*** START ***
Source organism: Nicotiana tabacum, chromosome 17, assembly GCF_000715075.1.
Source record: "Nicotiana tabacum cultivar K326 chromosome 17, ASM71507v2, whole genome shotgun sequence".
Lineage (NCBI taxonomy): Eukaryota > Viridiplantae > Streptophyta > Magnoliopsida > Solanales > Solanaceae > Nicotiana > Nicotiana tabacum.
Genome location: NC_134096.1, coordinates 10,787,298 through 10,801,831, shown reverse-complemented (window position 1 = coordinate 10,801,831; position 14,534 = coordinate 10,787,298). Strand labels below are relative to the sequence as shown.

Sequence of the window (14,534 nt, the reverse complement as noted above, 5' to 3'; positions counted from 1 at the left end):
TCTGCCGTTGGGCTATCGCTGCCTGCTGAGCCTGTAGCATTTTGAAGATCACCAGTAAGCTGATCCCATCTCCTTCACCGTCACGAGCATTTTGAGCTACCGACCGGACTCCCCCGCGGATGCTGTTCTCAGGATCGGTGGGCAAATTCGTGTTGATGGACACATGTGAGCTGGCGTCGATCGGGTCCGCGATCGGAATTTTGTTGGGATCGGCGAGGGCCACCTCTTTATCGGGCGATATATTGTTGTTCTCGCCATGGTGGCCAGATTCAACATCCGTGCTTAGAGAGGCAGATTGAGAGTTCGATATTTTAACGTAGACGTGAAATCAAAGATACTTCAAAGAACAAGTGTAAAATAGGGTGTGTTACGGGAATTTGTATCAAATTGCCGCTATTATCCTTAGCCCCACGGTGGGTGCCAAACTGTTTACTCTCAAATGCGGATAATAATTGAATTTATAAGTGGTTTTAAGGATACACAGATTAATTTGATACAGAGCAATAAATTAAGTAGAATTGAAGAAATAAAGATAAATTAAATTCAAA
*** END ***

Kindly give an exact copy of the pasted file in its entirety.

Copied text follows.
Source organism: Nicotiana tabacum, chromosome 17, assembly GCF_000715075.1.
Source record: "Nicotiana tabacum cultivar K326 chromosome 17, ASM71507v2, whole genome shotgun sequence".
Lineage (NCBI taxonomy): Eukaryota > Viridiplantae > Streptophyta > Magnoliopsida > Solanales > Solanaceae > Nicotiana > Nicotiana tabacum.
Genome location: NC_134096.1, coordinates 10,787,298 through 10,801,831, shown reverse-complemented (window position 1 = coordinate 10,801,831; position 14,534 = coordinate 10,787,298). Strand labels below are relative to the sequence as shown.

Sequence of the window (14,534 nt, the reverse complement as noted above, 5' to 3'; positions counted from 1 at the left end):
TCTGCCGTTGGGCTATCGCTGCCTGCTGAGCCTGTAGCATTTTGAAGATCACCAGTAAGCTGATCCCATCTCCTTCACCGTCACGAGCATTTTGAGCTACCGACCGGACTCCCCCGCGGATGCTGTTCTCAGGATCGGTGGGCAAATTCGTGTTGATGGACACATGTGAGCTGGCGTCGATCGGGTCCGCGATCGGAATTTTGTTGGGATCGGCGAGGGCCACCTCTTTATCGGGCGATATATTGTTGTTCTCGCCATGGTGGCCAGATTCAACATCCGTGCTTAGAGAGGCAGATTGAGAGTTCGATATTTTAACGTAGACGTGAAATCAAAGATACTTCAAAGAACAAGTGTAAAATAGGGTGTGTTACGGGAATTTGTATCAAATTGCCGCTATTATCCTTAGCCCCACGGTGGGTGCCAAACTGTTTACTCTCAAATGCGGATAATAATTGAATTTATAAGTGGTTTTAAGGATACACAGATTAATTTGATACAGAGCAATAAATTAAGTAGAATTGAAGAAATAAAGATAAATTAAATTCAAA